Despite similar acronyms, the ICVCM and VCMI are not two sheriffs fighting for the same job. The ICVCM is focused on the supply side of carbon credit generation and the establishment of offsetting projects, whereas VCMI is focused on introducing demand-side rules for entities using carbon credits as part of their decarbonisation strategies.
As well as being VCMI’s Executive Director, Kenber sits on the board of ICVCM. He tells ESG Investor that the purpose of both groups is to introduce new rules to maintain the integrity of and trust in VCMs “on the way to regulation”.
In June, the VCMI published its draft claims code of practice to help investors and other actors scrutinise companies’ carbon credit claims. These will be awarded a gold, silver or bronze marker according to the extent to which entities have aligned with the guidance. Companies including tech behemoth Google have agreed to trial the provisional code.
Now that the trial and consultation period has closed, VCMI intends to publish its next version of the code early next year.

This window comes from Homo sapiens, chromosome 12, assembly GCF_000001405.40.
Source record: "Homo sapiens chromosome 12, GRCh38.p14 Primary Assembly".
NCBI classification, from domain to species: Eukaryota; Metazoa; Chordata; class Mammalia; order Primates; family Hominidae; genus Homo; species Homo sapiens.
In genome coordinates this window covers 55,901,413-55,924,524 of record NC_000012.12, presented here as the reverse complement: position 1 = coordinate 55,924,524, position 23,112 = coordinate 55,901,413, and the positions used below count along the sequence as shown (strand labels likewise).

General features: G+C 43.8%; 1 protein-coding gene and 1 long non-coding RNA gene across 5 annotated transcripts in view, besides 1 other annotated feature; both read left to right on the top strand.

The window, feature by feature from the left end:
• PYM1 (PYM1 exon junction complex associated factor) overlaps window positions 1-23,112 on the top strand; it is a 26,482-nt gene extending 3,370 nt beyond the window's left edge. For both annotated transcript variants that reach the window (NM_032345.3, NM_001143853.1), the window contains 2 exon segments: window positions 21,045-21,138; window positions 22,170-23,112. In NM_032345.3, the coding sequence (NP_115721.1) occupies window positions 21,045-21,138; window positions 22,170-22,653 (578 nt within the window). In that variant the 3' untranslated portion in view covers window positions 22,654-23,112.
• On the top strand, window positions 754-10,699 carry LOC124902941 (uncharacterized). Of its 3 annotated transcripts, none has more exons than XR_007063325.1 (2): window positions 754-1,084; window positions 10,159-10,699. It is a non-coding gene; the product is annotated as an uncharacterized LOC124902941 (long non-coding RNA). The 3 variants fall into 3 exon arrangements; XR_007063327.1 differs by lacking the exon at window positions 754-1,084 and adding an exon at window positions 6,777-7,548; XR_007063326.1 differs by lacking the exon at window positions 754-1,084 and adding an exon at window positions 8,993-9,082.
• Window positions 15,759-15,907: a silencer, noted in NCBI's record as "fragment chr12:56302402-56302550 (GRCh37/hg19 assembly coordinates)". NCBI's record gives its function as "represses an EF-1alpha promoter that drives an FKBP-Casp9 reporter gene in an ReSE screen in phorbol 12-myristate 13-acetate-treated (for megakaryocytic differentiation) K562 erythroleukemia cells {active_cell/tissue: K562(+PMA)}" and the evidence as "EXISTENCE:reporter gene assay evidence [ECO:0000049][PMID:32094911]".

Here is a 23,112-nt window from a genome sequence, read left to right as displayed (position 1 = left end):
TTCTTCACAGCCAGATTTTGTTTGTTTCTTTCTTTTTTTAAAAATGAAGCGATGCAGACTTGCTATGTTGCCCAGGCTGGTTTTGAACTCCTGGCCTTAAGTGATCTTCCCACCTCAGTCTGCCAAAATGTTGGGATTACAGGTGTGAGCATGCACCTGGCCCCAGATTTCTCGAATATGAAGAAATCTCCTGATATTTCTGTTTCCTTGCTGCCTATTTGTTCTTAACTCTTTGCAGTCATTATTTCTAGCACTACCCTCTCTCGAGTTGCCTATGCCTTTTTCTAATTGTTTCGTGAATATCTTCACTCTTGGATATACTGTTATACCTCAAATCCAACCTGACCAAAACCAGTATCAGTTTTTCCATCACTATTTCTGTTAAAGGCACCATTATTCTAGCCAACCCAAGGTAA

The ICVCM was established as an outcome of the Taskforce on Scaling Voluntary Carbon Markets, and has published a consultation for its Core Carbon Principles (CCPs) – open until the end of this month. It aims to set threshold standards for what constitutes a high-quality carbon credit and define which existing voluntary schemes (like Verra and Gold Standard) and methodology types are “CCP-eligible”.
The final CCPs and assessment framework will be published by the end of this year.
Silvani, who also sits on the ICVCM board, says: “These measures are all building blocks towards a unified market, so that VCMs are not on completely separate tracks to regulated markets, but are aligned as much as possible and fair to everyone involved.”